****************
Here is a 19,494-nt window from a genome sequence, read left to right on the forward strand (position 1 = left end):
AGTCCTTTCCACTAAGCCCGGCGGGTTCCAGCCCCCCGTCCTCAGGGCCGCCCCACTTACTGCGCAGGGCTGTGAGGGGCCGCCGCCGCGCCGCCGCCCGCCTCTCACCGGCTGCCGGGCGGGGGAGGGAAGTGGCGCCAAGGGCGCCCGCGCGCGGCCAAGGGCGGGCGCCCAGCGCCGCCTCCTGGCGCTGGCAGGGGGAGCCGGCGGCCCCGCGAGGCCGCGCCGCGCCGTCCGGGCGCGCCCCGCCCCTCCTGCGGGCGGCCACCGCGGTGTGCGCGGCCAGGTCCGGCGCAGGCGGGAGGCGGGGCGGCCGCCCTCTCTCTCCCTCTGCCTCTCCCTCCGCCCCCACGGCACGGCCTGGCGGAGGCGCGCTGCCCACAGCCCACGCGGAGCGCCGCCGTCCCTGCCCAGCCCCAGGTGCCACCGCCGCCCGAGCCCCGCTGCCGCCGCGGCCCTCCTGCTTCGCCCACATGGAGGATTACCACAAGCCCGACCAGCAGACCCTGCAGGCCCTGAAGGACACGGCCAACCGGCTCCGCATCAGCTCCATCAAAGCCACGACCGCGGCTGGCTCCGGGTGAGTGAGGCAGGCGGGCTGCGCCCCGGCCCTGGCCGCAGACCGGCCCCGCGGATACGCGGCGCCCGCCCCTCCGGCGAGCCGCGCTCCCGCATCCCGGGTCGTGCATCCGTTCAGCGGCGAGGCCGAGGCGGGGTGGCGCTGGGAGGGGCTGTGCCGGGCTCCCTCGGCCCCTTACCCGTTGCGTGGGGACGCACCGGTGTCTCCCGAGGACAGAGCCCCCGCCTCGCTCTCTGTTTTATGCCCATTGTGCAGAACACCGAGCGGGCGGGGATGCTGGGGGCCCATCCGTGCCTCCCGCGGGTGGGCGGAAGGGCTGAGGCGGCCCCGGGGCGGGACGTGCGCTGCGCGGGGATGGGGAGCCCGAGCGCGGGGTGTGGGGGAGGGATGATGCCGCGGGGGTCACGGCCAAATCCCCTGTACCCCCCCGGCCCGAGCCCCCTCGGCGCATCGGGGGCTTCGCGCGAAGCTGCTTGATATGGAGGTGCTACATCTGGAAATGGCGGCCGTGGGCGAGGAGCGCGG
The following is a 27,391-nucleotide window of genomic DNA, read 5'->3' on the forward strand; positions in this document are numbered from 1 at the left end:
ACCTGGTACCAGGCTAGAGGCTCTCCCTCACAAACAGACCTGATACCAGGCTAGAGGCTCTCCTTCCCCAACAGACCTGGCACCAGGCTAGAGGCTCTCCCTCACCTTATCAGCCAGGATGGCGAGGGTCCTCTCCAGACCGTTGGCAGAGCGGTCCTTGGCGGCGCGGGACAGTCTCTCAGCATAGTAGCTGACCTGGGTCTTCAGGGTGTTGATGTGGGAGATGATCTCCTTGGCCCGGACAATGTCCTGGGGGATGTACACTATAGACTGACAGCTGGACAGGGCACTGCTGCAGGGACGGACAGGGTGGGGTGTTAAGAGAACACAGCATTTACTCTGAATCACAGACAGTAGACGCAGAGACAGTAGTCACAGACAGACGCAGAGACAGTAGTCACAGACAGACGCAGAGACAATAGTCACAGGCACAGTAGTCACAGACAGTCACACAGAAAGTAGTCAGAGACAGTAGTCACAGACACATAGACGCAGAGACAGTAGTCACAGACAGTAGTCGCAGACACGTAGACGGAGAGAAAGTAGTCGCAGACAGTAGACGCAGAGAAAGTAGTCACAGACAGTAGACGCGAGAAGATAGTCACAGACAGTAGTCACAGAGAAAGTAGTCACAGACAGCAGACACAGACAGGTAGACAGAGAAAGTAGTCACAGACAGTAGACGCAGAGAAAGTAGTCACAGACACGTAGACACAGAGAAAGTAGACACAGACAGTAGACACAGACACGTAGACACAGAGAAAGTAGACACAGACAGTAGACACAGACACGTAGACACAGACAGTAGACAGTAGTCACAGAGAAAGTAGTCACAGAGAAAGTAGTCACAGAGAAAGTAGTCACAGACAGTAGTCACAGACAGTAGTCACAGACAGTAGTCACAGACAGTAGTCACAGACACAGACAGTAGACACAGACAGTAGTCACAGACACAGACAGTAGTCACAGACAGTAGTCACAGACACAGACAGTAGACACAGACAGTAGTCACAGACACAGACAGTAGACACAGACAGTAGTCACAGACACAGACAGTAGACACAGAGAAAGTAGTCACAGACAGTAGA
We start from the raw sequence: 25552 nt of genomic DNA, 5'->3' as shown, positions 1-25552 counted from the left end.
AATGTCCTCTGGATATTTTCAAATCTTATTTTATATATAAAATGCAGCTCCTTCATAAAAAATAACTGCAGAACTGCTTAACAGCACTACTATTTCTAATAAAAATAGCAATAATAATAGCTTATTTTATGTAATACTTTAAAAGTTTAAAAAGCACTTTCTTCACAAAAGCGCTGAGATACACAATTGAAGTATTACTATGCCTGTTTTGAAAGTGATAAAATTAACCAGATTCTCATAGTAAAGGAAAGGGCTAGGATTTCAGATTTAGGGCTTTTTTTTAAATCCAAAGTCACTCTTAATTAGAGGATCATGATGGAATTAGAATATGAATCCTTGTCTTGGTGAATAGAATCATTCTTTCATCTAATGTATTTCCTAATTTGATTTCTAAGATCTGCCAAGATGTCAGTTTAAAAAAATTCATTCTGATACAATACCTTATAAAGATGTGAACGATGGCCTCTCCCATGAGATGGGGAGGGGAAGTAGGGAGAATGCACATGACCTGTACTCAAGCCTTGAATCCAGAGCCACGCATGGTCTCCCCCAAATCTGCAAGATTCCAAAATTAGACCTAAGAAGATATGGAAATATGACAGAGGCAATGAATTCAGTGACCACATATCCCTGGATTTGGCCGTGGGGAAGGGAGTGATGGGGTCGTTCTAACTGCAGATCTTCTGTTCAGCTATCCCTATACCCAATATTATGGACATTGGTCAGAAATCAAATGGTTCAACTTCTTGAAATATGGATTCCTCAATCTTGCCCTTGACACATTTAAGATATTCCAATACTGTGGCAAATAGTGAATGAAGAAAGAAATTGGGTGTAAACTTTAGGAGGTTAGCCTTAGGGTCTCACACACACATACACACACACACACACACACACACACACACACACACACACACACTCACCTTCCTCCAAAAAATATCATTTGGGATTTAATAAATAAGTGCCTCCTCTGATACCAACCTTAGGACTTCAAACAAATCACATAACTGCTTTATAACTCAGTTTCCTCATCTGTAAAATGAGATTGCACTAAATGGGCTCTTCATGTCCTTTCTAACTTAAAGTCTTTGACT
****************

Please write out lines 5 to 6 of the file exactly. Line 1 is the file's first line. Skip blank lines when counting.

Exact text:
We start from the raw sequence: 25552 nt of genomic DNA, 5'->3' as shown, positions 1-25552 counted from the left end.
AATGTCCTCTGGATATTTTCAAATCTTATTTTATATATAAAATGCAGCTCCTTCATAAAAAATAACTGCAGAACTGCTTAACAGCACTACTATTTCTAATAAAAATAGCAATAATAATAGCTTATTTTATGTAATACTTTAAAAGTTTAAAAAGCACTTTCTTCACAAAAGCGCTGAGATACACAATTGAAGTATTACTATGCCTGTTTTGAAAGTGATAAAATTAACCAGATTCTCATAGTAAAGGAAAGGGCTAGGATTTCAGATTTAGGGCTTTTTTTTAAATCCAAAGTCACTCTTAATTAGAGGATCATGATGGAATTAGAATATGAATCCTTGTCTTGGTGAATAGAATCATTCTTTCATCTAATGTATTTCCTAATTTGATTTCTAAGATCTGCCAAGATGTCAGTTTAAAAAAATTCATTCTGATACAATACCTTATAAAGATGTGAACGATGGCCTCTCCCATGAGATGGGGAGGGGAAGTAGGGAGAATGCACATGACCTGTACTCAAGCCTTGAATCCAGAGCCACGCATGGTCTCCCCCAAATCTGCAAGATTCCAAAATTAGACCTAAGAAGATATGGAAATATGACAGAGGCAATGAATTCAGTGACCACATATCCCTGGATTTGGCCGTGGGGAAGGGAGTGATGGGGTCGTTCTAACTGCAGATCTTCTGTTCAGCTATCCCTATACCCAATATTATGGACATTGGTCAGAAATCAAATGGTTCAACTTCTTGAAATATGGATTCCTCAATCTTGCCCTTGACACATTTAAGATATTCCAATACTGTGGCAAATAGTGAATGAAGAAAGAAATTGGGTGTAAACTTTAGGAGGTTAGCCTTAGGGTCTCACACACACATACACACACACACACACACACACACACACACACACACACACACACTCACCTTCCTCCAAAAAATATCATTTGGGATTTAATAAATAAGTGCCTCCTCTGATACCAACCTTAGGACTTCAAACAAATCACATAACTGCTTTATAACTCAGTTTCCTCATCTGTAAAATGAGATTGCACTAAATGGGCTCTTCATGTCCTTTCTAACTTAAAGTCTTTGACT